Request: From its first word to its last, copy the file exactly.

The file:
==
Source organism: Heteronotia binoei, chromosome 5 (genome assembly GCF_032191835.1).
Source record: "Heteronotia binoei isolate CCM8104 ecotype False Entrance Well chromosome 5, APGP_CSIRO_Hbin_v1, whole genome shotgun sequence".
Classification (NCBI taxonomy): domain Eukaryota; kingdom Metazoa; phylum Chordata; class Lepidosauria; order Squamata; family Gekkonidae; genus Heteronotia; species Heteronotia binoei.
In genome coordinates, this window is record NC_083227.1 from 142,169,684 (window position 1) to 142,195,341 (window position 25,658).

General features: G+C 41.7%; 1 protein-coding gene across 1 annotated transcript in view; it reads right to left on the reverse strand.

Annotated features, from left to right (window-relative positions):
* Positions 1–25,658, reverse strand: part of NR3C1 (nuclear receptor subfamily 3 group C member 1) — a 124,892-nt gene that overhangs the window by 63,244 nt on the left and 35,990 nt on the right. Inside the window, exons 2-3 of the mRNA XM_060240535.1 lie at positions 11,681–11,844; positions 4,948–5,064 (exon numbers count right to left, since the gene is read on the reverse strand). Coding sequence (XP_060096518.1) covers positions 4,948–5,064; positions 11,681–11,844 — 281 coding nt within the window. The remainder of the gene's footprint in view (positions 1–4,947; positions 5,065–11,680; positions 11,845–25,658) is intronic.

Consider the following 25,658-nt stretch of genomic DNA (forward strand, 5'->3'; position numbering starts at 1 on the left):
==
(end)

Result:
Source organism: Heteronotia binoei, chromosome 5 (genome assembly GCF_032191835.1).
Source record: "Heteronotia binoei isolate CCM8104 ecotype False Entrance Well chromosome 5, APGP_CSIRO_Hbin_v1, whole genome shotgun sequence".
Classification (NCBI taxonomy): domain Eukaryota; kingdom Metazoa; phylum Chordata; class Lepidosauria; order Squamata; family Gekkonidae; genus Heteronotia; species Heteronotia binoei.
In genome coordinates, this window is record NC_083227.1 from 142,169,684 (window position 1) to 142,195,341 (window position 25,658).

General features: G+C 41.7%; 1 protein-coding gene across 1 annotated transcript in view; it reads right to left on the reverse strand.

Annotated features, from left to right (window-relative positions):
* Positions 1–25,658, reverse strand: part of NR3C1 (nuclear receptor subfamily 3 group C member 1) — a 124,892-nt gene that overhangs the window by 63,244 nt on the left and 35,990 nt on the right. Inside the window, exons 2-3 of the mRNA XM_060240535.1 lie at positions 11,681–11,844; positions 4,948–5,064 (exon numbers count right to left, since the gene is read on the reverse strand). Coding sequence (XP_060096518.1) covers positions 4,948–5,064; positions 11,681–11,844 — 281 coding nt within the window. The remainder of the gene's footprint in view (positions 1–4,947; positions 5,065–11,680; positions 11,845–25,658) is intronic.

Consider the following 25,658-nt stretch of genomic DNA (forward strand, 5'->3'; position numbering starts at 1 on the left):